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A Family Caregiver's Guide to Coping with a Loved One's Seasonal Affective Disorder

 

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Erika has many wonderful holiday memories of her mother. She always loved buying fresh Christmas trees for them to decorate together, although she remembers with a special fondness the artificial white tree with the kaleidoscope lights. Each year, her family all eagerly anticipate her mom's home-made holiday cookies, cakes, pies, fudge, and fluffy yeast rolls that melt in their mouths. Baking is still one of her mom's favorite activities.

These days, Erika's holiday planning includes how she and her sister will coordinate their schedules to make sure they meet their mother's fall and winter needs. Her mom, like many long-term care recipients, experiences Seasonal Affective Disorder (SAD). They work to help her cope throughout the season and find new ways to participate in the holidays.

SAD is a type of depression that tends to occur as the days grow shorter in the fall and winter. When Erika's father passed away and her mother's health declined, she noticed her mother exhibiting signs and symptoms of SAD each September as the daylight hours became shorter and the dark hours increased. Erika's mother has said how closed-in and isolated she feels when she can't go outside because of bad weather or when she doesn't get a lot of visitors.

Erika's family makes a special effort to help her mother cope with the symptoms of SAD each year. Elements of their approach might be applicable to other caregiving situations as well:

  • They make sure the drapes are open during all daylight hours.
  • They keep lights on in whatever room she sits in to make it appear brighter.
  • Erika's cousins and extended family make sure to stop by the house, especially from November through January. Her brother takes his four weeks of vacation in December to spend with her.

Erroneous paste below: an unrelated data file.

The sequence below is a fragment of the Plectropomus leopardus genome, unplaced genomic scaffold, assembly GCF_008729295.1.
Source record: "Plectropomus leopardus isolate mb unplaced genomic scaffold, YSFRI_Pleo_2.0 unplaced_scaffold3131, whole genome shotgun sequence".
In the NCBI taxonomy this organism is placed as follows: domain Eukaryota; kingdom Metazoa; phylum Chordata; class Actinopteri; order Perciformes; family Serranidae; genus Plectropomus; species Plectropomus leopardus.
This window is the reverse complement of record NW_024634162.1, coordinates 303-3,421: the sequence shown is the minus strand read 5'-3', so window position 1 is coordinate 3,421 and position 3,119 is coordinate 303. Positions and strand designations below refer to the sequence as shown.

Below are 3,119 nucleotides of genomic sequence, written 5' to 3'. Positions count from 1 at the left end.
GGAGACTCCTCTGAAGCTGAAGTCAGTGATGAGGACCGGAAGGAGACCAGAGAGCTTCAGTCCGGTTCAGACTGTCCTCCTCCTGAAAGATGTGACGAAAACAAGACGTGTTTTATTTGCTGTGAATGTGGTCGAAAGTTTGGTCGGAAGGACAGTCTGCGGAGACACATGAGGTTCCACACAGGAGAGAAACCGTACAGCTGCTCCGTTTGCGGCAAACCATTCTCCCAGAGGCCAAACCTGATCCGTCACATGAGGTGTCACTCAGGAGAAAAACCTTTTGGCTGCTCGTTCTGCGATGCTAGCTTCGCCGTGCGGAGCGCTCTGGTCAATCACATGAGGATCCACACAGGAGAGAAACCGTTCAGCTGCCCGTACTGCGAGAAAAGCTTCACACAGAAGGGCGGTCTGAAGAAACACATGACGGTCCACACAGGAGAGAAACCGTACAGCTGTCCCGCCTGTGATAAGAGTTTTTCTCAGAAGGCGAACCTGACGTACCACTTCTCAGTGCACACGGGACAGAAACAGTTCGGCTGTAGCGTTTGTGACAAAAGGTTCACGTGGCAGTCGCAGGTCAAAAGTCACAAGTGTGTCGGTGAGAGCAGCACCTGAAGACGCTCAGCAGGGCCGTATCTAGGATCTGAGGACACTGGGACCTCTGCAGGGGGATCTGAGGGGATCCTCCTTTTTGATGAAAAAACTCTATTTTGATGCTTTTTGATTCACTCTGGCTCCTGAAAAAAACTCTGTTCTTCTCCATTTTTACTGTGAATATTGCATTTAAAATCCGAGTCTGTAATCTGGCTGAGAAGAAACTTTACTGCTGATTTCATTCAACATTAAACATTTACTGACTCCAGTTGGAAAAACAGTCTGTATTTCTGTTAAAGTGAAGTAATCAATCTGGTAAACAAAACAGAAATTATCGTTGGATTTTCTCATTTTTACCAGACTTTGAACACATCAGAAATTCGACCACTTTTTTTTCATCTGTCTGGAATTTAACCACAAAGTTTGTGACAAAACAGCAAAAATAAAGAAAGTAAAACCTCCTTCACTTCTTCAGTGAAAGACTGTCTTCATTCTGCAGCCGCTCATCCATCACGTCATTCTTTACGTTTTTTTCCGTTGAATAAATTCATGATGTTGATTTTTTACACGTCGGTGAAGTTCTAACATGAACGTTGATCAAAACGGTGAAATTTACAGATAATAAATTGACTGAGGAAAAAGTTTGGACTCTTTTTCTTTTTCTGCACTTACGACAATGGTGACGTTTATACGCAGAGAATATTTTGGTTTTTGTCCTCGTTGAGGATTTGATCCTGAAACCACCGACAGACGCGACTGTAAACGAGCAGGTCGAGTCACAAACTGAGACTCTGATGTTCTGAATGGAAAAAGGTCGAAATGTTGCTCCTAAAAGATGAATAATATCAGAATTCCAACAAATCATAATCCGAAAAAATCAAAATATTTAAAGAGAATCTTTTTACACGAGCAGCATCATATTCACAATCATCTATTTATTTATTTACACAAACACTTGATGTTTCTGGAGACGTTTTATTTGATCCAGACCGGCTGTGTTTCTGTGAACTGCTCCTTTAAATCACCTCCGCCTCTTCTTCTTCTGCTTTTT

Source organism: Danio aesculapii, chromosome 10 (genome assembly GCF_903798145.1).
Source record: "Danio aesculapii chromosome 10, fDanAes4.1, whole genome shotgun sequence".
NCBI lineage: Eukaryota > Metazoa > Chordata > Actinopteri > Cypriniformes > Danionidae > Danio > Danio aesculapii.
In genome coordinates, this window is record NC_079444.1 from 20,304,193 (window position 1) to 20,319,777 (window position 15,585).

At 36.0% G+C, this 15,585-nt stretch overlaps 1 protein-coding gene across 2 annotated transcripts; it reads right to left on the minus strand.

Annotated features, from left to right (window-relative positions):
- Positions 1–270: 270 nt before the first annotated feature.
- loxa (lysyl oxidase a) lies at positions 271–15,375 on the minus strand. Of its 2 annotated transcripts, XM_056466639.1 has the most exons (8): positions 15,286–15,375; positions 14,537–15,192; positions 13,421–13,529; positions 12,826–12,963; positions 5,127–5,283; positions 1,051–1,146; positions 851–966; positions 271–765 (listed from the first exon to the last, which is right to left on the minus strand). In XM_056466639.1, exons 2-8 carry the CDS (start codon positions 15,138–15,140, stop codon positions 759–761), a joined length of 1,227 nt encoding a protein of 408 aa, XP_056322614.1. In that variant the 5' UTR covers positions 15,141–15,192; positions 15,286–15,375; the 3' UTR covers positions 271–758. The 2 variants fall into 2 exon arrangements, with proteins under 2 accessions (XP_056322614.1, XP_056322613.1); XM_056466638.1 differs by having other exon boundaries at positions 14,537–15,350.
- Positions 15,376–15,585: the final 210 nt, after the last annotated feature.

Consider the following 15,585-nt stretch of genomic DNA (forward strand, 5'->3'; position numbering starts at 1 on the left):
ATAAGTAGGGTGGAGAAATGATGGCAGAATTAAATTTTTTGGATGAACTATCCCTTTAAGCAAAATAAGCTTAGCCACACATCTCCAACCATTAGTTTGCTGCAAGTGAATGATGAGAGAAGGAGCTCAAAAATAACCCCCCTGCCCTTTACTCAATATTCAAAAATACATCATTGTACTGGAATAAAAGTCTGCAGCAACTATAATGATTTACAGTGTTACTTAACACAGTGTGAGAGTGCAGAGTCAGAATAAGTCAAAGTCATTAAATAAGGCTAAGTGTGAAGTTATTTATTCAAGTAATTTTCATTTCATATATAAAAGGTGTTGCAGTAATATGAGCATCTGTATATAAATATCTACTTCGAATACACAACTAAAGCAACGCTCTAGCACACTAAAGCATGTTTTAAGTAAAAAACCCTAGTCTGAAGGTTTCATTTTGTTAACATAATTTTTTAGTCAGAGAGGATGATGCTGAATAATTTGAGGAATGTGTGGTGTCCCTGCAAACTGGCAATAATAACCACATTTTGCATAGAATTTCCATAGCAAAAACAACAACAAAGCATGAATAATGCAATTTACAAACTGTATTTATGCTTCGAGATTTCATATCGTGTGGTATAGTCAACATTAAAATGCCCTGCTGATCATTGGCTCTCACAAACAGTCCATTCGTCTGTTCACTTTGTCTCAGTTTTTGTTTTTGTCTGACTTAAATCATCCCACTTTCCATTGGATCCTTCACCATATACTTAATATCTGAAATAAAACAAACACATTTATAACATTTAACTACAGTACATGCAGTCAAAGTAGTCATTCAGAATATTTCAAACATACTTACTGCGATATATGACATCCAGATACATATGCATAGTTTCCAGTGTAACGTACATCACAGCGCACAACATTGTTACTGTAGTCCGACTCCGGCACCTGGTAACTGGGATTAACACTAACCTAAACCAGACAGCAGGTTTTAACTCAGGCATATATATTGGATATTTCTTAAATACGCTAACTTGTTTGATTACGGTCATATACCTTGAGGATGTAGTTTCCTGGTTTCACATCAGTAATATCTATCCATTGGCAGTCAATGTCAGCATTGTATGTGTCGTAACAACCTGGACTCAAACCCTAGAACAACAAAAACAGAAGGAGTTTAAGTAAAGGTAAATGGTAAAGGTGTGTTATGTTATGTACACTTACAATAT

• Many relatives and friends bring samples of their homemade holiday treats.
  • They make sure Erika's mom has holiday and all-occasion cards to send people so that she feels connected to anyone she doesn't get to see.
  • They have fun reminiscing and looking at photo albums. The winter is a great time to find out more about their family history and stories. Putting special pictures on the refrigerator or in a central place in the home makes everyone smile.
  • Erika encourages her mother to tell her where to put the decorations so she is involved with the planning.
  • Erika's mother becomes her baking coach when she tries to make her famous yeast rolls. Erika and her siblings try very hard to recreate their mother's favorite recipes!

Erika will never forget seeing her mother teach her 50-year-old-brother how to make his first peach pie and mix his first batch of rolls. She is thankful for each occasion she gets to see the spark in her mother's eyes as she lets her voice be heard while deciding on decorations, gift selections, and especially food. Making a conscious effort to not let SAD control her mother's life helps her and her family to create memories that they will cherish for years to come.

 

Do you need help caring for a Medicaid-eligible loved one at home? Learn more about Seniorlink's coaching and support program for family caregivers.  

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